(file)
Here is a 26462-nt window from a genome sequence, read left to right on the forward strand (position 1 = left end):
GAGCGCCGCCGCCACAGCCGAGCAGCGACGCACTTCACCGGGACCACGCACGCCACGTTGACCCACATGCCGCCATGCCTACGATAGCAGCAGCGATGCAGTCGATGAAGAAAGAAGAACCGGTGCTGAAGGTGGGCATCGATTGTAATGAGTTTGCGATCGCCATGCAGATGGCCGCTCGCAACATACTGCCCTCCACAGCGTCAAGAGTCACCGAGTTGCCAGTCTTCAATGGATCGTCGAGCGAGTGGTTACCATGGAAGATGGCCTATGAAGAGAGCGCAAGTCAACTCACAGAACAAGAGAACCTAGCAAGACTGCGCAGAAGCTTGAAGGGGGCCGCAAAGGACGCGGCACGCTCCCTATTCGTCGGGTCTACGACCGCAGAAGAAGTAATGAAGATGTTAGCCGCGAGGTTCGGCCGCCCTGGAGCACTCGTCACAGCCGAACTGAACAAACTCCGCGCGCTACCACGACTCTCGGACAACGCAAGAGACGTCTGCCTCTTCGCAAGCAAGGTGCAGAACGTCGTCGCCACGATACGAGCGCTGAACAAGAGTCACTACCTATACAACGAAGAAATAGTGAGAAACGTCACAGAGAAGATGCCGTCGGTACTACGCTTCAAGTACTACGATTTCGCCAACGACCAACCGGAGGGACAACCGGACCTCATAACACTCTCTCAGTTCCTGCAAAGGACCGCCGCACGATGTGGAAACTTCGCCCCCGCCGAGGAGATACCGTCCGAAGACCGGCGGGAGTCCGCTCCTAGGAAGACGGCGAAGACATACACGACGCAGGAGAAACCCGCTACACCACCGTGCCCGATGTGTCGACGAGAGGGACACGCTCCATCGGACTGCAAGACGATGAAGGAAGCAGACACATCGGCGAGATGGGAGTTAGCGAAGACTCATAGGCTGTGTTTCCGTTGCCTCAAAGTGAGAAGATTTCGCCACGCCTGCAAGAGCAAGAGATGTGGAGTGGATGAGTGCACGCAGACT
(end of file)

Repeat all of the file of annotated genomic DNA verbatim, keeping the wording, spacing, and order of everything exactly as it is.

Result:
Here is a 26462-nt window from a genome sequence, read left to right on the forward strand (position 1 = left end):
GAGCGCCGCCGCCACAGCCGAGCAGCGACGCACTTCACCGGGACCACGCACGCCACGTTGACCCACATGCCGCCATGCCTACGATAGCAGCAGCGATGCAGTCGATGAAGAAAGAAGAACCGGTGCTGAAGGTGGGCATCGATTGTAATGAGTTTGCGATCGCCATGCAGATGGCCGCTCGCAACATACTGCCCTCCACAGCGTCAAGAGTCACCGAGTTGCCAGTCTTCAATGGATCGTCGAGCGAGTGGTTACCATGGAAGATGGCCTATGAAGAGAGCGCAAGTCAACTCACAGAACAAGAGAACCTAGCAAGACTGCGCAGAAGCTTGAAGGGGGCCGCAAAGGACGCGGCACGCTCCCTATTCGTCGGGTCTACGACCGCAGAAGAAGTAATGAAGATGTTAGCCGCGAGGTTCGGCCGCCCTGGAGCACTCGTCACAGCCGAACTGAACAAACTCCGCGCGCTACCACGACTCTCGGACAACGCAAGAGACGTCTGCCTCTTCGCAAGCAAGGTGCAGAACGTCGTCGCCACGATACGAGCGCTGAACAAGAGTCACTACCTATACAACGAAGAAATAGTGAGAAACGTCACAGAGAAGATGCCGTCGGTACTACGCTTCAAGTACTACGATTTCGCCAACGACCAACCGGAGGGACAACCGGACCTCATAACACTCTCTCAGTTCCTGCAAAGGACCGCCGCACGATGTGGAAACTTCGCCCCCGCCGAGGAGATACCGTCCGAAGACCGGCGGGAGTCCGCTCCTAGGAAGACGGCGAAGACATACACGACGCAGGAGAAACCCGCTACACCACCGTGCCCGATGTGTCGACGAGAGGGACACGCTCCATCGGACTGCAAGACGATGAAGGAAGCAGACACATCGGCGAGATGGGAGTTAGCGAAGACTCATAGGCTGTGTTTCCGTTGCCTCAAAGTGAGAAGATTTCGCCACGCCTGCAAGAGCAAGAGATGTGGAGTGGATGAGTGCACGCAGACT